Transitions are points in a roof geometry where a gabled or hip roof joins to accommodate a ‘T’ or L’ form in the room layout. These can sometimes become quite complex where two portions of a structure have different slopes and ridge heights. Generally, Utilihab does not favor the use of varying ridge heights and the standard system will only accommodate transition ‘kits’ for matching ridge heights or between the varying heights of the standard gabled and hip roof kits.
For same-height transitions using the standard rafter and ridge beam frame system, the perpendicular ridge beam attaches directly to the other ridge beam and two dihedral hip rafters are linked at the same point using gusset plate connection to form the ‘valley’ along the roof slopes. Transitional rafters along the merging slopes then link at right angles along the dihedral hip rafters. Depending on the roof cladding system, the dihedral valley rafters may employ a special gutter mounted continuously along them.
For same-height transitions using a truss roof system, transitional truss modules along the line of one roof section are fashioned to ride over the trusses of the adjoining roof section. Where the trusses have sloped bottom chords to create a vaulted ceiling, two hip trusses join at a half-truss along a king post to create a three-legged truss along the join of the roof sections and supporting transitional partial truss modules. Where a full cross of roof lines meet in a ‘+’ form, a full cross of dihedral hip truss are connected at a common king post and use to make a four legged truss module akin to a groin vault.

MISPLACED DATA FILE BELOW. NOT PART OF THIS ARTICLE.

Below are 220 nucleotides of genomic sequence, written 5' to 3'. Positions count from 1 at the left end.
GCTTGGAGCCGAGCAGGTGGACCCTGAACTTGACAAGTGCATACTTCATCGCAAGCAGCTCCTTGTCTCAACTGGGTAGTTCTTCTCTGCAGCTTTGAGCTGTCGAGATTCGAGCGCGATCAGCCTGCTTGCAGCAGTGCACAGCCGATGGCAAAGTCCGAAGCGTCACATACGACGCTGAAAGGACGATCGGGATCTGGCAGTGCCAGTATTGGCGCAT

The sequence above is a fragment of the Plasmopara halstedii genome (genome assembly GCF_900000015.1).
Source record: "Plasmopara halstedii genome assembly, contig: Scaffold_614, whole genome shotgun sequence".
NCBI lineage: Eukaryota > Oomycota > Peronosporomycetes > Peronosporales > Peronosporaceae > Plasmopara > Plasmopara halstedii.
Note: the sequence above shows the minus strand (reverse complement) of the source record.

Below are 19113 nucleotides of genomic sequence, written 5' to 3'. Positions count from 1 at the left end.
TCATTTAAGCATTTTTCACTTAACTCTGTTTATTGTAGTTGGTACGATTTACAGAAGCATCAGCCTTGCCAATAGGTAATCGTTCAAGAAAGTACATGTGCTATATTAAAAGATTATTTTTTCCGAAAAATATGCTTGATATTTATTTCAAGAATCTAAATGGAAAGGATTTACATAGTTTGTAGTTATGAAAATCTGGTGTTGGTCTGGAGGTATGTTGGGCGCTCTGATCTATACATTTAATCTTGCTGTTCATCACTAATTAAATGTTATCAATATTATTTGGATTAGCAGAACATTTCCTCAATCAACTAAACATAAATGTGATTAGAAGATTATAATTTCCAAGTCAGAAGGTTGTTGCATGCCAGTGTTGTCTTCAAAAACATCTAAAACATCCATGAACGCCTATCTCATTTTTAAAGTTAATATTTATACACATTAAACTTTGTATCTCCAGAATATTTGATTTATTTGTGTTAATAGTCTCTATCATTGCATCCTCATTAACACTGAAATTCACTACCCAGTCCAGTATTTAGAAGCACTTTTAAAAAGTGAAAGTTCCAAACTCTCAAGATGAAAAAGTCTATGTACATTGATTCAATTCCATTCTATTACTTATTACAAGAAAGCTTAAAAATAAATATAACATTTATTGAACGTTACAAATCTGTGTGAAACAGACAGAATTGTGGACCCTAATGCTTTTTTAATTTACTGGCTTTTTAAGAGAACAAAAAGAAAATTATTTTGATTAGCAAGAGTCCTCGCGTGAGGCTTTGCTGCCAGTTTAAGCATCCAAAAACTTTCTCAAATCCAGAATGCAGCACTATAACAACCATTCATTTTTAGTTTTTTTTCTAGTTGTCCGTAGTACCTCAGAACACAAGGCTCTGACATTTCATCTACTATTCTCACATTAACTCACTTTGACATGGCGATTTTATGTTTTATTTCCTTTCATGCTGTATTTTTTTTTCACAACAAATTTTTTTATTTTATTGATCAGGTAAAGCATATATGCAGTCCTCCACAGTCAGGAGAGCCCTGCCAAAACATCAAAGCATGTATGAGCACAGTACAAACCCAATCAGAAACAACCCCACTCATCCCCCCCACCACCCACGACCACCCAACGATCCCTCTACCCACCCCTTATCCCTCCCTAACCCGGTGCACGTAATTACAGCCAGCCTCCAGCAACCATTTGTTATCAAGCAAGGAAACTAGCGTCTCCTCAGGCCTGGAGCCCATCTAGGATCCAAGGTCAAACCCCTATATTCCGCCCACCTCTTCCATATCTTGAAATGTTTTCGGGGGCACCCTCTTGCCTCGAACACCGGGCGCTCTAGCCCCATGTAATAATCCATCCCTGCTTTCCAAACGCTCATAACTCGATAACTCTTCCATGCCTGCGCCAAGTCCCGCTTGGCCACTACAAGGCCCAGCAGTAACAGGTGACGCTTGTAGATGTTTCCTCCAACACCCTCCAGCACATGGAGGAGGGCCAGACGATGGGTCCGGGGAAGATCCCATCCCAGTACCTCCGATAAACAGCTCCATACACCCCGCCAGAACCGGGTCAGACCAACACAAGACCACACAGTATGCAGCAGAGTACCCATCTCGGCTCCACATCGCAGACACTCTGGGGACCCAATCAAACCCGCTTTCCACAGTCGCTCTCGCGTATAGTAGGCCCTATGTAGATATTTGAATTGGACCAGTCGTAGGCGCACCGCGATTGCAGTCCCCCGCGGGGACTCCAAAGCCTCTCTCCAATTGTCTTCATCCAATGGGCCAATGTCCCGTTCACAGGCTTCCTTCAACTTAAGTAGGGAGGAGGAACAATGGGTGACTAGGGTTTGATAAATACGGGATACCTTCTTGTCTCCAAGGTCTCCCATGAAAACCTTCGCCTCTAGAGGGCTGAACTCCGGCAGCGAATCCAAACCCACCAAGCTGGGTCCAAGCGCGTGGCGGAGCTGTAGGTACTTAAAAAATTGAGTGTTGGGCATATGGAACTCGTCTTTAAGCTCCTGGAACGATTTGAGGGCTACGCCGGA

For differing-height transitions using the standard rafter and ridge frame system, a combination of dihedral rafters and the lower ridge beam connect at a mediating main rafter of the higher ridge roof. The transitional or ‘creeper’ rafters then link along the dihedral rafters. Additional support rafters may be needed along either side of the mediating main rafter of the higher roof. Note that this arrangement does not support the vaulted ceiling space of the lower height roof section along the volume of the roof transition and so a gabled ceiling enclosure is used to mediate the ceiling transition. However, if a hip roof is used on the higher roof section, both employ the same slope, and the transition forms an ‘L’ rather than ‘T’ shape in the structure layout, the lower roof section can employ the higher roof’s hip rafter as a one of its dihedral rafters and link it’s other dihedral rafter and ridge beam to it. This will neatly merge the interior vault topology of lower and higher ceiling sections allowing for a simple transition. This is generally an easier interface for differing height roof sections.
For differing height transitions using truss modules, the lower height roof section rides over the higher roof section using transitional truss modules along the merging volume. Extra truss modules in the higher roof section may sometimes be needed. An advantage of this form is that the transitional truss modules, which are sized to the general structural grid of the Utilihab system, can be freely placed along any point within the grid matching up with the rafter of the larger roof segment. However, where trusses with sloped lower chords, such as scissor trusses, are used for the sake of a vaulted interior ceiling a more complex transitional structure becomes necessary. A pair of dihedral hip trusses in the end of the lower height roof section linked to a king post on a partial main truss in the higher roof section create a three-point truss structure which supports transitional truss modules.
As we can see, these transition structure represent what could be the most complex of structures used in the Utilihab system.